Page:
International Volunteer Day: Being a volunteer means being passionate about improving people’s lives

5 December, 2011
OCHA's work on the Libya Crisis Map has been recognized with a UN Online Volunteering Award: an "outstanding example of the impact citizens can have on peace and development through volunteering their skills and time over the Internet.”
OCHA's work on the Libya Crisis Map has been recognized with a UN Online Volunteering Award: an "outstanding example of the impact citizens can have on peace and development through volunteering their skills and time over the Internet.”

Every day, volunteers make an invaluable contribution to OCHA’s work helping people in crisis zones around the world. Today, their work is officially honoured and celebrated by the United Nations as part of International Volunteer Day.

This year marks an important milestone: the tenth anniversary of the International Year of Volunteers. Volunteerism is on the agenda in the UN General Assembly today and the first State of the World’s Volunteerism Report was launched at events around the world.

The report aims to enhance the recognition, facilitation, networking and promotion of volunteerism worldwide. It will also increase recognition of the critical role of United Nations Volunteers as an organization that sets standards in peace and development, as well as in volunteerism, in the United Nations system.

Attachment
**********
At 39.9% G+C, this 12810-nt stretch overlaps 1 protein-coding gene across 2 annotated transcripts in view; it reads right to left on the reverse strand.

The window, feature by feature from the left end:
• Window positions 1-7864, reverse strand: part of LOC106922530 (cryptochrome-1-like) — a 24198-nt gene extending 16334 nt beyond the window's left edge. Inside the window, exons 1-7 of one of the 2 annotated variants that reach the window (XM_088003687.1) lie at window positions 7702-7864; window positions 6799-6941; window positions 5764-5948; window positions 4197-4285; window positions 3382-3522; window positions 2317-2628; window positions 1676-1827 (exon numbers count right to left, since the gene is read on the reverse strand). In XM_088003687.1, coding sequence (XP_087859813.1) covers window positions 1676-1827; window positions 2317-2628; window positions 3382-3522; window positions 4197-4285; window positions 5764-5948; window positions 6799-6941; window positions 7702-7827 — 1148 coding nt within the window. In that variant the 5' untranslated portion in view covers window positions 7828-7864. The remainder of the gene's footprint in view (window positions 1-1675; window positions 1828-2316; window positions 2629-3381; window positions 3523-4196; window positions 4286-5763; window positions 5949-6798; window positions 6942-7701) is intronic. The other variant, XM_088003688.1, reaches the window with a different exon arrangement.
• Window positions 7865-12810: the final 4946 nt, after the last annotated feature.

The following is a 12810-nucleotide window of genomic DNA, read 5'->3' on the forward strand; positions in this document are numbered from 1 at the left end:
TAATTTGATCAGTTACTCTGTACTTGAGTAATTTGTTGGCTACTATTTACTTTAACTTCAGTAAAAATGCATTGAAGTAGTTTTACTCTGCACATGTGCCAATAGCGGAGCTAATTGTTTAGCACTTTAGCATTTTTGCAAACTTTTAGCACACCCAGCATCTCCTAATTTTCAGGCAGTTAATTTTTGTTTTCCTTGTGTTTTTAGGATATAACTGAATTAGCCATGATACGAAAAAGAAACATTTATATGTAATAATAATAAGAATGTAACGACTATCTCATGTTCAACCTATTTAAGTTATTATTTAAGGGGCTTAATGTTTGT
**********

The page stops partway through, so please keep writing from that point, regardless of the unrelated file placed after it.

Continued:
Volunteering in crises

United Nations Volunteers (UNVs) come from all over the world with different skills and backgrounds, but they have one thing in common; a passion to improve the lives of others.

Volunteering is a great way to get involved in the humanitarian community and reach out to people in need. In conflicts and disasters most relief operations depend heavily on the support of volunteers. They also help by getting their local communities involved and by sharing their knowledge, skills, expertise and ideas.

Katleen Maes is a Belgian national and one of many volunteers supporting OCHA’s humanitarian coordination and response activities in offices worldwide. She is working in the occupied Palestinian territory (oPt) with displaced families. “Being a volunteer means working with passion,” says the 34-year-old UN Volunteer. “It’s about keeping assistance and the empowerment of other people at the centre of everything you do.”

You can also become a virtual volunteer. Technology has made it easier to have a real impact on the lives of others from anywhere in the world. All you need is access to a computer.

During the Libya crisis, for example, OCHA joined forces with volunteers from the Standby Task Force (SBTF), an online network. SBTF went on to train online volunteers in crisis mapping, ensuring ongoing support throughout the crisis. The Libya Crisis Map highlighted live information relevant to relief efforts such as health needs, security threats and displacement.

Find out more about Online Volunteering:

http://www.onlinevolunteering.org/en/org/index.html

Find out more about the International Year of Volunteers:

http://www.worldvolunteerweb.org/

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